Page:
Department of Health Seal

TGM for the Implementation of the Hawai'i State Contingency Plan
Section 19.4

19.4 No Further Active Remediation Letter

A No Further Active Remediation Letter is available for contaminated sites where potentially significant, environmental concerns remain but active remediation (e.g., excavation, soil vapor extraction, etc.) is no longer practical. This type of letter is often used when further excavation can jeopardize the structural integrity of buildings. If needed, a letter may be requested from the HEER Office indicating that No Further Active Remediation is required at such a site.

A No Further Active Remediation status is not considered a type of site closure. The case will remain "open" in the HEER Office site records. The letter is intended to clarify that all major cleanup actions have been completed at the site, but significant contamination remains and the site has moved into a status of long-term monitoring and management. This status may be helpful to site owners, financial institutions, and potential purchasers to establish the "environmental liability" of a site with remaining contamination prior to formal site closure. The No Further Active Remediation letter may also contain conditions of further work when (or if) the site is redeveloped. The need for on-going groundwater monitoring or soil gas monitoring may indicate a No Further Active Remediation Letter is not yet appropriate.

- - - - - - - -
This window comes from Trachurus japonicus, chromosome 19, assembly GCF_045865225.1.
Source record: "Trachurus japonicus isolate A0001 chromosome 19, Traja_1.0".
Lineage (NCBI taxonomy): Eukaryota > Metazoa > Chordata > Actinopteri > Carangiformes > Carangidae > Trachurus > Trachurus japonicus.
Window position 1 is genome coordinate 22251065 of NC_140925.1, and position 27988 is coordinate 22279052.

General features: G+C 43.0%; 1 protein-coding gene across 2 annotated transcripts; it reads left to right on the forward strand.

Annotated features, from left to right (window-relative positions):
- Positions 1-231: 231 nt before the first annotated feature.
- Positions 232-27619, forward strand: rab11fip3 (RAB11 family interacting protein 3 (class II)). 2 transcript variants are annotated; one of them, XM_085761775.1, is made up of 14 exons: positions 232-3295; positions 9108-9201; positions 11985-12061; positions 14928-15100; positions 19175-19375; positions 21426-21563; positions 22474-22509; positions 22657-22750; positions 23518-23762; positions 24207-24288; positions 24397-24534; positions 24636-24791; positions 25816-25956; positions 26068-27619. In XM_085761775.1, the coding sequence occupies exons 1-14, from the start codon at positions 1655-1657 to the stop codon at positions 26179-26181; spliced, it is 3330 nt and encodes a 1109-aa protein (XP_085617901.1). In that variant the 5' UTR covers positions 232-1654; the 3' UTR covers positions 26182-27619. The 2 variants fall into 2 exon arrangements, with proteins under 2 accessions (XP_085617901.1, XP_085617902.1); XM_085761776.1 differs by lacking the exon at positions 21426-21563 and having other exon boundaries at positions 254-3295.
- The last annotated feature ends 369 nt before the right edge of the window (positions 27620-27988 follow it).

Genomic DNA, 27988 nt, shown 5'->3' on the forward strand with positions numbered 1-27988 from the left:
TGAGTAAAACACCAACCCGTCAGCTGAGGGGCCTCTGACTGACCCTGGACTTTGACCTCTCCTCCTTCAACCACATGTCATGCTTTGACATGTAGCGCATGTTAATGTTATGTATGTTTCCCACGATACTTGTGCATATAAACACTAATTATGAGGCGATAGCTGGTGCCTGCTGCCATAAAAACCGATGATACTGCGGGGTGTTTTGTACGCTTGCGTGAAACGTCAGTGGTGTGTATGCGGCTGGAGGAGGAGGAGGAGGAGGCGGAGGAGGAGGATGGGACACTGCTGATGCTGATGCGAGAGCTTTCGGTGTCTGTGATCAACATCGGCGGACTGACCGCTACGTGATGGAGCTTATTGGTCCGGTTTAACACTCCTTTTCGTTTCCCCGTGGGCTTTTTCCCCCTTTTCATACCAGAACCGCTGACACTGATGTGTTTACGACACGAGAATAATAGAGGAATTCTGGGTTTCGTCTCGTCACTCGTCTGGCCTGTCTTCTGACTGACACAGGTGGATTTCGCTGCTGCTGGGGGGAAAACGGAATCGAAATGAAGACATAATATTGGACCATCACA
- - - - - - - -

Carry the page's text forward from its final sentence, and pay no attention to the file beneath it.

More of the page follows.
An EHE must be prepared to document and assess the remaining contamination. An EHMP must be prepared to manage the contamination, engineering controls, and/or institutional controls. The EHMP must include a description of conditions that must be met before the site can be formally closed with status of either No Further Action or a No Further Action with Restrictions.

Additional information regarding No Further Active Remediation letters is presented in HDOH guidance on Long-Term Management of Petroleum-Contaminated Soils and Groundwater (HDOH, 2007c; included as Appendix 19-A). This document outlines procedures for long-term management of residual petroleum contamination where a full cleanup is not practicable. The guidance document includes discussion and figures providing decision trees to address long-term oversight of residual petroleum contamination.